Underground the tokyo ga.., p.23
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       Underground: The Tokyo Gas Attack and the Japanese Psyche, p.23

           Haruki Murakami

  Eventually they got through to my elder sister, who said, “I call you a thousand times and there’s no one there. Haven’t you seen TV?” On the way back from the hospital I was going to buy some flowers, it being Higan [the Buddhist equinox], but first I went home for a bit. That’s when the phone rang.

  “Such good weather, why would anyone be watching TV? If it rains I’ll watch, but now I’m just too busy.” That’s when she said, “Listen, don’t get alarmed. Brace yourself.” And I was like, “Brace myself? What’s this all about?”

  And it was, “Just now on the TV, they said Eiji’s dead.” That’s when everything went blank. That was it. I can’t recall another thing. It came that hard. The shock, it just wiped out everything …

  It was a year before they married that he brought Yoshiko home. Brought her in the wintertime. Eiji only ever came home twice a year, at Obon [the Buddhist festival of the dead, in August] and at year-end, and this was in the winter. Because we’d just finished all our winter preparations. As I recall, Yoshiko didn’t stay with us that time, she went back home the same day.

  All along I’d been saying, “Wouldn’t it be better to get a bride from the country? So it’d be easier to come up here, it being home country to you both.” And Eiji would say, “No, a country girl would be just as much a bother. I’ll find my own, don’t you worry, Mother. I’ll worry about that myself.”

  FATHER: That was fine by me. Let him choose who he likes and stay with her, that’s all that matters. A parent has no right to interfere in a child’s marriage. Let them do it for themselves, is what I say.

  MOTHER: Their wedding was at a chapel in Aoyama. A small ceremony. “Dozens of people wouldn’t fit in the hall,” he told us, so only really close relations attended. But when I said, “We’ll have to throw another ceremony again when you come up to the country,” he told me, “I’m the second son. Brother’s the one going to carry on the family line. Me, who knows whether I’ll even end up back here or not, so there’s no need to do anything special for me.”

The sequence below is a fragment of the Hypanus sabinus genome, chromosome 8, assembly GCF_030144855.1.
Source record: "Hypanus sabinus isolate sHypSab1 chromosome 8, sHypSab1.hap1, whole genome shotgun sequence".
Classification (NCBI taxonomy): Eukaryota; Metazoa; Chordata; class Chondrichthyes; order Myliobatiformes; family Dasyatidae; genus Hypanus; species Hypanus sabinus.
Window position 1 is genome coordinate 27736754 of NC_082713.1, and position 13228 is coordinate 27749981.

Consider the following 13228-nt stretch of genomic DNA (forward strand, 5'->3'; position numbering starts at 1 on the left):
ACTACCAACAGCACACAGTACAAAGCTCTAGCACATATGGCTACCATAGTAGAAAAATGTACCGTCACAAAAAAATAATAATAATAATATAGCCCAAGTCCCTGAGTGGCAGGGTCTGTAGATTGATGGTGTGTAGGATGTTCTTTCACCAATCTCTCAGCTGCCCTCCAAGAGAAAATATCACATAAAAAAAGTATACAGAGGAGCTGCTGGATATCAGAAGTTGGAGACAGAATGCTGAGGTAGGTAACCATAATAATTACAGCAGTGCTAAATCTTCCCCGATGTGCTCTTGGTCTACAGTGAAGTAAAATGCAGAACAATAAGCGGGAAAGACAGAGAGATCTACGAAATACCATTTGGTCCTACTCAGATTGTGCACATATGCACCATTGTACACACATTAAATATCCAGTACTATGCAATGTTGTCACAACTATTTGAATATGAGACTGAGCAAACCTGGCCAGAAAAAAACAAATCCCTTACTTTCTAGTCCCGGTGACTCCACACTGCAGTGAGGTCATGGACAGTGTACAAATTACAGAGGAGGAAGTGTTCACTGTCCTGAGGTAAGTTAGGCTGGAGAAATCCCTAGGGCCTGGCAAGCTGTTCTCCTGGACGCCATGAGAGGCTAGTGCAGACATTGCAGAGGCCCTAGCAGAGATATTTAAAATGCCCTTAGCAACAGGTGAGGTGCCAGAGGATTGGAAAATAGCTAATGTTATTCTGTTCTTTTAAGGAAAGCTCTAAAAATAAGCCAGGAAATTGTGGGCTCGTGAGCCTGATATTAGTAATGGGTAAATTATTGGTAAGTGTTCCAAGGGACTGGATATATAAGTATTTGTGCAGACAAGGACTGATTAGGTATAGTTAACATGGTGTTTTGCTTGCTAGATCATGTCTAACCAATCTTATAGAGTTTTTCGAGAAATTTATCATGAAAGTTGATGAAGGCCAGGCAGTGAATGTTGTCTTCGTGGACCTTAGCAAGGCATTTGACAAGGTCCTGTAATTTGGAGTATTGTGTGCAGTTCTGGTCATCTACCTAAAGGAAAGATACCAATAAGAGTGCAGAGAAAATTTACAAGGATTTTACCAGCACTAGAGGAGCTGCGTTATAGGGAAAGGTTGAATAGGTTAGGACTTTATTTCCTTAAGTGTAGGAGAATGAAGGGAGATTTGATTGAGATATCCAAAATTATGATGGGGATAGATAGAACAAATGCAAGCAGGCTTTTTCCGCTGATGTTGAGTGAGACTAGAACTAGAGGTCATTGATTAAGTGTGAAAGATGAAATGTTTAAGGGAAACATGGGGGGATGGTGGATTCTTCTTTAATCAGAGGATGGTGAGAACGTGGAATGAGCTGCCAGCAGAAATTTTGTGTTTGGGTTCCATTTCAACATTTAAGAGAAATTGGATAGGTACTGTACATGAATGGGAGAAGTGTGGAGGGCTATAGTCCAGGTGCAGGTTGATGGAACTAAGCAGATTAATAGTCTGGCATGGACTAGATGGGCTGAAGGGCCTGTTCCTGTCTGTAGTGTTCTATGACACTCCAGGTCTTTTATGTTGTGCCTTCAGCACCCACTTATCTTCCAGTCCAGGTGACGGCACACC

We heard that Yoshiko was expecting when they came to visit at New Year. I’d somehow sensed it when they came up in August. The color in her cheeks hadn’t looked so good then, and I thought to myself, well, just maybe. So I asked her and she said, “I suppose I could be.”

  FATHER: On March 20, like my wife said earlier, I was pruning the apples out back. Been at it since morning. Have to finish before the end of March. We got forty apple trees in all.

  Our eldest lives with us, but under a separate roof. Meals and everything we take separate. He’s got his wife and kids with him. So if our phone rings, you can’t even hear it over there. And anyway his wife was pregnant then too, and she was out getting medicine at the birth clinic.

  But it just so happens the older boy was listening to the radio at work when the name “Eiji Wada” came out. Then he flew over to our place. He’d called and called on the phone but nobody answered, so he guessed we were out in the field. But even before him, my wife’d come home and got that phone call first.

  Word came from the police, too. Headquarters had phoned the local police post, told them to go straight out and find us, is what happened. And just when my wife was on the phone, the police came driving up.

  MOTHER: I didn’t want Father to keel right over in the field if he suddenly heard about it, so we went out to the apple orchard and told him, “Come here a second.” Four of us went to Tokyo. Father, me, our eldest boy, and my sister’s husband, who pushed Eiji to join Japan Tobacco. We caught the 2:00 train from Ueda, and we got into Ueno Station around 5:00. It was still light out. Someone from Japan Tobacco came to meet us and took us by taxi to the Central Police Headquarters. No one breathed a word on the way. It was dead silence. We just kept quiet in the car and got out when we were asked.

  But by then the body was no longer with the police. It had been sent over to Tokyo University Forensics. So after all that we couldn’t even see our Eiji that day and we were put up overnight in the Japan Tobacco guest house. I couldn’t sleep that night. The next morning at 9:00 we all went to Tokyo University Hospital and finally got to see him. Without thinking, I touched Eiji and they yelled at me.

  How was I supposed to know you weren’t supposed to touch him? I just couldn’t help myself. Apparently Yoshiko touched him and they shouted at her, too. But to a mother, she’s got to touch him and feel he’s cold before she finally admits to herself, “It’s too late.” Otherwise nothing’s going to convince her.